When I ran away crying, I think he got his answer. It was the name I had pretended not to hear. He apologized later, of course, but I heard that over the next few years, he lost his swagger as he slowly grew into a giant, gelatinous mass, and took up residence in a swamp. He now eats swamp vegetation and the occasional toad.

But I never knew why they called me that. Best guest: my "ghostly" pallor. Oooo, scary. Run away! Run away! She's heeeeerrrre.

"I am Hugh"

I wasn't the only one who had troubles. There was a guy there, and I'm a little fuzzy on his purpose at camp, but I think he did various jobs there. He had a mental disability of some kind, and he was openly teased by the wonderful Camp N population. I don't remember his name, but I'm going to call him Hugh, because it is a movie star name, and because it was the name the Enterprise crew gave to the Borg drone who became disconnected from the collective. Borg Hugh (a/k/a "third of five") turned out to be NOT evil at all, as Captain Picard was able to determine in this clip, but unfortunately he ended up getting reassimilated. You can see that underneath his scary cybernetic exterior, Hugh is a cutie-pie.

Toward the end of my stay at Camp N, I got well and truly sick. I had a nasty sinus infection and was laying in a bed up on the second floor of the infirmary when the entire camp lost electricity and water. At that point they decided to send all the sickies back to their bunks to rest. I was feverish and dizzy, and I found myself at the top of a flight of stairs, looking down in fear, wondering how I would get down those stairs without falling (ever had a sinus infection like this?). All of a sudden (at least it was sudden in my memory), Hugh appeared. He took my arm and led me slowly and carefully down those treacherous stairs.

I can't explain it, but there was so much kindness in that gesture. Hugh certainly didn't care that I was Poltergeist, just that I needed help. I could have kissed him. I wanted to put him in pocket and take him home, except I wasn't going home just yet. (When we did go home, there weren't enough seats on the bus, so I sat in the aisle perched on a duffel bag. It seemed fitting. All I could see out the window from that angle was the sky.)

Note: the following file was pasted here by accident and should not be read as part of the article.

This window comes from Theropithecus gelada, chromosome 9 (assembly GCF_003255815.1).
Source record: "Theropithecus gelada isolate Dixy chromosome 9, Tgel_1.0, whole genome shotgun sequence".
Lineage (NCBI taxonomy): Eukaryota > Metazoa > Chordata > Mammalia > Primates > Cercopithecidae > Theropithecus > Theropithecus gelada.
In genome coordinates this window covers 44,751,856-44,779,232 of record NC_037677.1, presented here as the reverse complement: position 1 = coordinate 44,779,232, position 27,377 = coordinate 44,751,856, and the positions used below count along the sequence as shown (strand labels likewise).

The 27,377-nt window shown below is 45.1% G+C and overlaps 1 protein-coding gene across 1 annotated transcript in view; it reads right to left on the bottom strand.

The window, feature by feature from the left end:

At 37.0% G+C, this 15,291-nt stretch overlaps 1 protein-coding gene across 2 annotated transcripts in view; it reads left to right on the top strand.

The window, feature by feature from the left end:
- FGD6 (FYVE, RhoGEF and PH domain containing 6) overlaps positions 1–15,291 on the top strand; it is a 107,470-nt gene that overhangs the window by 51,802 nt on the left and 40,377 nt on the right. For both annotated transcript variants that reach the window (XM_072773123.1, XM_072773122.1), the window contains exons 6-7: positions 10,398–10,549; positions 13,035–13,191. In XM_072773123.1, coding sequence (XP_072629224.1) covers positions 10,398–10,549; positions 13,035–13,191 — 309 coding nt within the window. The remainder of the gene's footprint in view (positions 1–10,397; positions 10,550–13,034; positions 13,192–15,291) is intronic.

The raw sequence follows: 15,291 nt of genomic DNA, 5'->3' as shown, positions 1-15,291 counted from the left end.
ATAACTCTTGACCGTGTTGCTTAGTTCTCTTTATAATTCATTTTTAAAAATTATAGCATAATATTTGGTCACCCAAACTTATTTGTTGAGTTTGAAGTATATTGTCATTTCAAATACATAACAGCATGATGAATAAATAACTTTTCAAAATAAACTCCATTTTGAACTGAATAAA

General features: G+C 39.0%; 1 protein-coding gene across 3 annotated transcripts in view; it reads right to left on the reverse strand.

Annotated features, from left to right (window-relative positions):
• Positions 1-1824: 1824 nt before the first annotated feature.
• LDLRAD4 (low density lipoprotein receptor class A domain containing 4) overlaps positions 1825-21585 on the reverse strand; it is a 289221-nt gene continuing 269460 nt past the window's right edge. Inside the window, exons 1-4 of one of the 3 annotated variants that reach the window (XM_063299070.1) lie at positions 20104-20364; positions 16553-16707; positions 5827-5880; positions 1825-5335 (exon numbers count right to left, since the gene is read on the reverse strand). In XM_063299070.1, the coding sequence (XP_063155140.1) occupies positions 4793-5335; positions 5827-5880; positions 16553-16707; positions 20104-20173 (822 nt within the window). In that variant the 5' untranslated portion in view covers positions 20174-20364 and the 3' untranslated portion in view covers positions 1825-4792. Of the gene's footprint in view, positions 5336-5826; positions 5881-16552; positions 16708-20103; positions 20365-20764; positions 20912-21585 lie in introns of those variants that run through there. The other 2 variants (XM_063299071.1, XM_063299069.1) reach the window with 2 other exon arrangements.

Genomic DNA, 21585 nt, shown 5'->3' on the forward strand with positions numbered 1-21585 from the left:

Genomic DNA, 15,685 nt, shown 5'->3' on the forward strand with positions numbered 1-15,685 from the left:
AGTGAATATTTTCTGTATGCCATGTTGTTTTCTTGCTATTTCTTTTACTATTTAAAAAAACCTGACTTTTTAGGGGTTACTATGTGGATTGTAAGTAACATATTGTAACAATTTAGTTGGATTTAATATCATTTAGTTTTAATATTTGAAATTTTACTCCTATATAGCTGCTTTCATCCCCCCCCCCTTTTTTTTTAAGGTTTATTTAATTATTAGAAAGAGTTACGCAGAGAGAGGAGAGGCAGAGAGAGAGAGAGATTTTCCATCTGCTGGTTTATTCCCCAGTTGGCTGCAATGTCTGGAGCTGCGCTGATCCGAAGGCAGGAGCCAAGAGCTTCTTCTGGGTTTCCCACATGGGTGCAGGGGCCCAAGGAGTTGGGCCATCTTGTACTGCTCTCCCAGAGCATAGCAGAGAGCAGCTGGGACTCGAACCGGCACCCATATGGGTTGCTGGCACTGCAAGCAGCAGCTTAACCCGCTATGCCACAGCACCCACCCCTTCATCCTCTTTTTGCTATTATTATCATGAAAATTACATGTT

The Fame soundtracks (film and TV) were played constantly at camp. This song is for you, Hugh. You're a star. I don't know where you are, but I know you've become one with the sun.

Epilogue: some months after camp I went to a youth group dance. I'd washed off the scum of Camp N, and had a wonderful time socializing and dancing with guys I met. Some camp people were at this dance and I steered way clear of them. At one point, the D.J. announced that a song was being dedicated to me and Hugh. This was meant to be cruel, and I (and Hugh too I assume) ignored it, pretending we didn't hear.

Hugh, I owe you a slow dance. And as for my fellow campers and camp counselors, my mutant friends with advanced cerebral capabilities have seen that some of you, sometimes, cry in your coffee, and you're not sure why.

Friday, April 3, 2009

"Which Do You Choose, A Hard or Soft Option?"

We're in the midst of decorating here at ATG, and soon it will have the atmosphere of everyone's dreams (or, at least, mine). I linked to the light fixtures deep in the comments of this post, but in case you missed that, here is what one of them looks like against our soothing black walls.

The furniture is being custom-built; just wait until you find out how comfortable....

And now a complaint. I'm 12tequilas, right? The one, the only? My chosen identifier has the disadvantage of cluing the world in to my alcoholic tendencies, but aside from that, after all this time it has acquired life of its own, so to speak. It is I.